There are times when Nina Raine's first play, Rabbit, comes over like a cross between an upmarket Two Pints of Lager and a Packet of Crisps and Patrick Marber's Closer. There are other occasions when it gives the impression of being two plays awkwardly yoked together. But watching this highly entertaining production - directed by the author with a spot-on cast - you are left in no doubt that here is a writing debut of exhilarating punch and real comic perspicacity.
In a Groucho-like London bar, PR executive Bella (excellent Charlotte Randall) is celebrating her 29th birthday with an uncomfortable assortment of former lovers and friends. It's an act of wobbly defiance because, in her own best interests, she should be at the hospital, resolving her differences with her dominant father (Hilton McRae) who is dying of a brain tumour.
Raine is sharp at capturing the irritable dissatisfaction, chippy competitiveness and sexual jealousy of smart professionals who are old enough to have several failed relationships under their belt and still young enough to resent losing the illusion of unconditional happiness.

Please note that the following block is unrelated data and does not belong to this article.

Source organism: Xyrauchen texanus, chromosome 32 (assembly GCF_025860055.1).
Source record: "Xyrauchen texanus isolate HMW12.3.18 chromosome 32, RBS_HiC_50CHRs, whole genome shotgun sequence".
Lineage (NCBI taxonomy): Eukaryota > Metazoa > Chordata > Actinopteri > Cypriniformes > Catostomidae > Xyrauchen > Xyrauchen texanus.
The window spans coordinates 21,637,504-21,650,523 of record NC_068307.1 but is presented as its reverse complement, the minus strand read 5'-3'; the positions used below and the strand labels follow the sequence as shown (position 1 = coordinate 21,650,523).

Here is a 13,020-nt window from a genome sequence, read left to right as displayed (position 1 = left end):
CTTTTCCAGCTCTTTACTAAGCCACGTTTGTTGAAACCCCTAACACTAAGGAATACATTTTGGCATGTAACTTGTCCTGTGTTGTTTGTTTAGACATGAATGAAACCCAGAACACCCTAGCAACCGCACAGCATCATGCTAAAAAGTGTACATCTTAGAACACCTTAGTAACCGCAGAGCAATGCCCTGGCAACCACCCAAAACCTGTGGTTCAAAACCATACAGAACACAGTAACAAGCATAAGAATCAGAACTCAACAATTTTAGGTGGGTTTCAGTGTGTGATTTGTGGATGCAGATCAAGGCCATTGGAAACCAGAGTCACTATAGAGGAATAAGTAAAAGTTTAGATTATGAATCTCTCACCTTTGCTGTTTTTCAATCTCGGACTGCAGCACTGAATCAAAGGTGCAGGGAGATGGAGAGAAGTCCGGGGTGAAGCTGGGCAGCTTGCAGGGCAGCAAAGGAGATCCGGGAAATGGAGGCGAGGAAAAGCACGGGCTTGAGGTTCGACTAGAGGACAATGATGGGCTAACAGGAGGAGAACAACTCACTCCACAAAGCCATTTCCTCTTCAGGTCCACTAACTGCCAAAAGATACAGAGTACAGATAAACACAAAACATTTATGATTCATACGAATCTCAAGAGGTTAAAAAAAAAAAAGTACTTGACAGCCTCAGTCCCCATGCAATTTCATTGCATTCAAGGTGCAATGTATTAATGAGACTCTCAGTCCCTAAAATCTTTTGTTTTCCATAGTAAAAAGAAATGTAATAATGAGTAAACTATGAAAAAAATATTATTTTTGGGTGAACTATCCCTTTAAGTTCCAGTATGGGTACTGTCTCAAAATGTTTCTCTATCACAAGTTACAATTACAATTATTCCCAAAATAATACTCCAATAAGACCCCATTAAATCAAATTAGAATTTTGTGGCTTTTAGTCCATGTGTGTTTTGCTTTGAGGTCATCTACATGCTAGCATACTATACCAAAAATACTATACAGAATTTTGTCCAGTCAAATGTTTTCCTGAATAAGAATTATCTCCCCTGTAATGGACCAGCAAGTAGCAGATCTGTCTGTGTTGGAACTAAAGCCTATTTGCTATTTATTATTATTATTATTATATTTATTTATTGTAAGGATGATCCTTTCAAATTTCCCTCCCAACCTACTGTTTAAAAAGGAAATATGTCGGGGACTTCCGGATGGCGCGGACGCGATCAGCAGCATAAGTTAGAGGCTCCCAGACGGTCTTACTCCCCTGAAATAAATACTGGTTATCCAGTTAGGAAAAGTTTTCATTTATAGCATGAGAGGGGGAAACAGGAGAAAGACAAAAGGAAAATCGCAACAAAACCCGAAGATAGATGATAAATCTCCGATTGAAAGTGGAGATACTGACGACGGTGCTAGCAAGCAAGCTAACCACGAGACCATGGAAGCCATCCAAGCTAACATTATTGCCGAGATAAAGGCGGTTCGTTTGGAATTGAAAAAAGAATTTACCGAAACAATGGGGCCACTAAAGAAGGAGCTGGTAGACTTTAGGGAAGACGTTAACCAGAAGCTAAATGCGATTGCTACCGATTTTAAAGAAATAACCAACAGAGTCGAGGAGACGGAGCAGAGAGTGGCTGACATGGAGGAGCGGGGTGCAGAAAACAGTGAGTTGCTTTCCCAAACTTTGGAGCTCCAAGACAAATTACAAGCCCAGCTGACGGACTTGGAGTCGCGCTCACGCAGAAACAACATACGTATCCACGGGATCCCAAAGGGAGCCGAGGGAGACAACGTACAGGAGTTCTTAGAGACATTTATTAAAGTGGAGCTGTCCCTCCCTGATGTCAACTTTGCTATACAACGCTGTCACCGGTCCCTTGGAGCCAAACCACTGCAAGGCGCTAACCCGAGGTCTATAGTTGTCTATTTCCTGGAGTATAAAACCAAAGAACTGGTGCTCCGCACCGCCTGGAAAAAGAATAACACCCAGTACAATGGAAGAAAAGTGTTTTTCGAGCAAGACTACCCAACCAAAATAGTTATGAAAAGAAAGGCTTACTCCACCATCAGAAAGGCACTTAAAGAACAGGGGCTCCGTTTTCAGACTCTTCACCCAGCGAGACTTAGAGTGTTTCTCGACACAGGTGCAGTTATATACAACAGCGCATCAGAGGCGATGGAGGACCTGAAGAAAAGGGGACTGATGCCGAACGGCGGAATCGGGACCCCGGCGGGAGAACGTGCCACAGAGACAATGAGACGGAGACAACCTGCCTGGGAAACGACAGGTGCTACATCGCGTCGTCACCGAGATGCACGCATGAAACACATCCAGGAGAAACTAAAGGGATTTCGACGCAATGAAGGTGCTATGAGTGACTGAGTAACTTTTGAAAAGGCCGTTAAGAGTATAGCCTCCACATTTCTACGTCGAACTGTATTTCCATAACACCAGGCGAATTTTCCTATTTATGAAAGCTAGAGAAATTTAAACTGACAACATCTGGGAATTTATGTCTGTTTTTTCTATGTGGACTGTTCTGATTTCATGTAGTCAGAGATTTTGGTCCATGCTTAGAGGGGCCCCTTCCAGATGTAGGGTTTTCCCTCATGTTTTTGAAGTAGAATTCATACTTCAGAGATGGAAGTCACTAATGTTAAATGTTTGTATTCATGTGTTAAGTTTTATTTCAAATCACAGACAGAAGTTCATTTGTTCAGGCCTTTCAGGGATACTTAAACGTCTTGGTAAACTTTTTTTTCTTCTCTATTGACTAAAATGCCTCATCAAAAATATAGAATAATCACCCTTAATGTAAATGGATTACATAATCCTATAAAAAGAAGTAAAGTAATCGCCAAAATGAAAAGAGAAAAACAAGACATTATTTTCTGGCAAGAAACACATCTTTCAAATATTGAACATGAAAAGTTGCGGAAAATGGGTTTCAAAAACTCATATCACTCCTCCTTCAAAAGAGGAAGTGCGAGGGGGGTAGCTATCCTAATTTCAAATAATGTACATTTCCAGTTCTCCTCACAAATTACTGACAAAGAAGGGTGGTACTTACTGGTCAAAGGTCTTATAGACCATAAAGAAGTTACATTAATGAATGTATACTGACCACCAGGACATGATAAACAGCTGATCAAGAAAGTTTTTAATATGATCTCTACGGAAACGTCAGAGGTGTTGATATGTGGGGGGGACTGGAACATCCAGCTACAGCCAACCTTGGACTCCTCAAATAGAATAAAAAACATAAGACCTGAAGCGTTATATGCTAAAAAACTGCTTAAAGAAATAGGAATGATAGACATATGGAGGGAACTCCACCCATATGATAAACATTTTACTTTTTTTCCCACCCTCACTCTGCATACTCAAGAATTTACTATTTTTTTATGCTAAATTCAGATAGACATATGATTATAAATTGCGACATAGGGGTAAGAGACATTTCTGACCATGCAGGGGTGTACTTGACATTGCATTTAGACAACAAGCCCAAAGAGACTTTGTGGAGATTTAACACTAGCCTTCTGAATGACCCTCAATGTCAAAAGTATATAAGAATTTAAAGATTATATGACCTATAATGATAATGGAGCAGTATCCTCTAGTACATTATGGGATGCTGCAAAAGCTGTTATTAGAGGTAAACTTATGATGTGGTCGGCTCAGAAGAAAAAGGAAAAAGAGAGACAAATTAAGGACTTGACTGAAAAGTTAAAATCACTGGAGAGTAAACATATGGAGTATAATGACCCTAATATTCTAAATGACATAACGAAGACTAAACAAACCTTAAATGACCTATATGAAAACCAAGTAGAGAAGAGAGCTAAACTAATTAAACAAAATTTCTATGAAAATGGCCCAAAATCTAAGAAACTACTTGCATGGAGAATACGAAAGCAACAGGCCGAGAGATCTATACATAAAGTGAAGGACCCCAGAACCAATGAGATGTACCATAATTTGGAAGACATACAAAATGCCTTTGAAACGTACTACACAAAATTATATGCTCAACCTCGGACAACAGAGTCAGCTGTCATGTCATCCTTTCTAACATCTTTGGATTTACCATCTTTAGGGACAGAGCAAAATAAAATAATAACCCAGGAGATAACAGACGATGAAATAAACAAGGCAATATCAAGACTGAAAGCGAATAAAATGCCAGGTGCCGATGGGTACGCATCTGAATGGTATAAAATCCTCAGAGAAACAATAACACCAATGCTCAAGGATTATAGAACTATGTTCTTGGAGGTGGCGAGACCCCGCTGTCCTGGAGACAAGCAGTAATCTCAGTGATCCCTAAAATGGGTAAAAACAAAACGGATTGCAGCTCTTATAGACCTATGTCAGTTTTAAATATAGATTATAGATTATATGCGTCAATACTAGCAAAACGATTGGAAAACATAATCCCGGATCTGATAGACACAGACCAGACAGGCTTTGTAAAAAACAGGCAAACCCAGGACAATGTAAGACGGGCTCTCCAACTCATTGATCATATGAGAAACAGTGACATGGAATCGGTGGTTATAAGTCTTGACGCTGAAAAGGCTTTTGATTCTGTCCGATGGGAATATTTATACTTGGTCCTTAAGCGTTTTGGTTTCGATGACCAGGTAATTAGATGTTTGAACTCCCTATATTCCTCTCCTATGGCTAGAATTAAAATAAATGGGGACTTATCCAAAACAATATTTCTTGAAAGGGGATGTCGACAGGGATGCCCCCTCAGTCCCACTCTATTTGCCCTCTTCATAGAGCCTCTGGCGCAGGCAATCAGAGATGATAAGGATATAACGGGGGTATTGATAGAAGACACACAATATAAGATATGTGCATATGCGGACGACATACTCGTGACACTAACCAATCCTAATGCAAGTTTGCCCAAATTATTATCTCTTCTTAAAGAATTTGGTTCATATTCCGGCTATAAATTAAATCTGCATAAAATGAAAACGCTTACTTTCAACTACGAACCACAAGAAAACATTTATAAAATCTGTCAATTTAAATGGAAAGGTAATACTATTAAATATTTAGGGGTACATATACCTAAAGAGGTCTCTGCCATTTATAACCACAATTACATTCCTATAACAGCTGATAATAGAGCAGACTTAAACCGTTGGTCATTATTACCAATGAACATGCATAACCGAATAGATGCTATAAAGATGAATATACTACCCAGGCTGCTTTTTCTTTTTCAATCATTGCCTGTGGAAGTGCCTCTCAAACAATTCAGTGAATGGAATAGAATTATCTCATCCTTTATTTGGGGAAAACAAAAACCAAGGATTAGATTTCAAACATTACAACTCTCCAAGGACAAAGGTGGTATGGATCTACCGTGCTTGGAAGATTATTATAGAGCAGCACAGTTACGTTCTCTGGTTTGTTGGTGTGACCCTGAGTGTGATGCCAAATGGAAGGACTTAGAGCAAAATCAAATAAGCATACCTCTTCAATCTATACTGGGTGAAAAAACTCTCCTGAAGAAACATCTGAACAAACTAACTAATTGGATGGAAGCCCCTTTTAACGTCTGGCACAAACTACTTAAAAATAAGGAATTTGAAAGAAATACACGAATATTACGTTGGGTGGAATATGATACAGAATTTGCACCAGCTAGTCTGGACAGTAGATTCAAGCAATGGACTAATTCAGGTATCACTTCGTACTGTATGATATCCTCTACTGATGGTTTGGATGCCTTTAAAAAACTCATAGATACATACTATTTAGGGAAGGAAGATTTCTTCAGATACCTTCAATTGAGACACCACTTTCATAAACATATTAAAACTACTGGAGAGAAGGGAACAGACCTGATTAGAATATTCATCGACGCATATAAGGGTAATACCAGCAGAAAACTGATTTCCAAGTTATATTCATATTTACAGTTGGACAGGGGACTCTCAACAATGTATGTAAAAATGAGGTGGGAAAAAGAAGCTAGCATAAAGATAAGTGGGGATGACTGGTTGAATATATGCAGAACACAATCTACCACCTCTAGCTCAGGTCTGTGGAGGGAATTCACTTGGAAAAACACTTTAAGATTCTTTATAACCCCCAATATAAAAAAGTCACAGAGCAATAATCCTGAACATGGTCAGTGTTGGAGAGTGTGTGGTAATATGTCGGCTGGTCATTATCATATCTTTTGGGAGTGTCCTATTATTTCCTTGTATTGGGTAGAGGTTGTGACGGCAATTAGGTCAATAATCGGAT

As the wine flows, the battle of the sexes takes unexpected turns. It's the women who gossip shamelessly about the cocks and hairy bum-holes of their lovers. Men, it seems, are too proprietorial to want to share such details - an observation that leads to the notion that this caveman-instinct is the essence of romance.
Raine is fearless in the non-PC fun she has with the contradictions and double standards in male-female relations, while also suggesting that neither gender has a monopoly on sensitivity.
The boozy bickering is punctuated by flashbacks involving Bella and her father. It's precisely because (without realising it) she's such a chip off the old block that she misinterprets him and wrongly imagines that he prefers her brothers.
One of Bella's presents is a wind-chime candle-holder and Raine makes delicate, thematically apt use here of the conundrum of perception it offers: you can't tell if the little angels circling in the heat are spinning clockwise or anticlockwise, however hard you concentrate.
It's sometimes a mistake for an author to direct her own play, but here the conjunction of Raine and Raine would seem to be a match made in heaven.
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